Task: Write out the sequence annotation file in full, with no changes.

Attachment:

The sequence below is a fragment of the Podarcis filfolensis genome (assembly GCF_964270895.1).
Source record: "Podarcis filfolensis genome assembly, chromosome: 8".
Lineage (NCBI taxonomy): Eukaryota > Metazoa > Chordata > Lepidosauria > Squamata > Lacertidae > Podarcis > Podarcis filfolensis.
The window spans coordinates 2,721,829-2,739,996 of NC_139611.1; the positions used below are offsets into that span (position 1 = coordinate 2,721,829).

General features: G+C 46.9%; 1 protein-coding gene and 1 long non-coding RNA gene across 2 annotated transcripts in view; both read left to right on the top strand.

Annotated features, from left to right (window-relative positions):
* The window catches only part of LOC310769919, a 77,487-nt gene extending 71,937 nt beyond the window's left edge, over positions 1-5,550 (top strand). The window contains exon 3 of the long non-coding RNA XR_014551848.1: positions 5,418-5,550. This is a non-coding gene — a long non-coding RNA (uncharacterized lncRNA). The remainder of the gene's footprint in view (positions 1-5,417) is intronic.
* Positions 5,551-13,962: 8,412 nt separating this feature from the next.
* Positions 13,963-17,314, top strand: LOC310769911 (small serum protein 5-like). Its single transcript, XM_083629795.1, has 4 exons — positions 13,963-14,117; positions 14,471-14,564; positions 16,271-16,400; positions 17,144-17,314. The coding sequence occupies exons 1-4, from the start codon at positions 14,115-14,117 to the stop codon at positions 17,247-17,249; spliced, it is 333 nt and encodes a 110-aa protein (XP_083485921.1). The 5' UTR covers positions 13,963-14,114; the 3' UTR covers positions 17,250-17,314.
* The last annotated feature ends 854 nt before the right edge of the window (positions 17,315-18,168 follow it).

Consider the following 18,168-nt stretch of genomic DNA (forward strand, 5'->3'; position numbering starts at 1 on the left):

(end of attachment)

The sequence below is a fragment of the Podarcis filfolensis genome (assembly GCF_964270895.1).
Source record: "Podarcis filfolensis genome assembly, chromosome: 8".
Lineage (NCBI taxonomy): Eukaryota > Metazoa > Chordata > Lepidosauria > Squamata > Lacertidae > Podarcis > Podarcis filfolensis.
The window spans coordinates 2,721,829-2,739,996 of NC_139611.1; the positions used below are offsets into that span (position 1 = coordinate 2,721,829).

General features: G+C 46.9%; 1 protein-coding gene and 1 long non-coding RNA gene across 2 annotated transcripts in view; both read left to right on the top strand.

Annotated features, from left to right (window-relative positions):
* The window catches only part of LOC310769919, a 77,487-nt gene extending 71,937 nt beyond the window's left edge, over positions 1-5,550 (top strand). The window contains exon 3 of the long non-coding RNA XR_014551848.1: positions 5,418-5,550. This is a non-coding gene — a long non-coding RNA (uncharacterized lncRNA). The remainder of the gene's footprint in view (positions 1-5,417) is intronic.
* Positions 5,551-13,962: 8,412 nt separating this feature from the next.
* Positions 13,963-17,314, top strand: LOC310769911 (small serum protein 5-like). Its single transcript, XM_083629795.1, has 4 exons — positions 13,963-14,117; positions 14,471-14,564; positions 16,271-16,400; positions 17,144-17,314. The coding sequence occupies exons 1-4, from the start codon at positions 14,115-14,117 to the stop codon at positions 17,247-17,249; spliced, it is 333 nt and encodes a 110-aa protein (XP_083485921.1). The 5' UTR covers positions 13,963-14,114; the 3' UTR covers positions 17,250-17,314.
* The last annotated feature ends 854 nt before the right edge of the window (positions 17,315-18,168 follow it).

Consider the following 18,168-nt stretch of genomic DNA (forward strand, 5'->3'; position numbering starts at 1 on the left):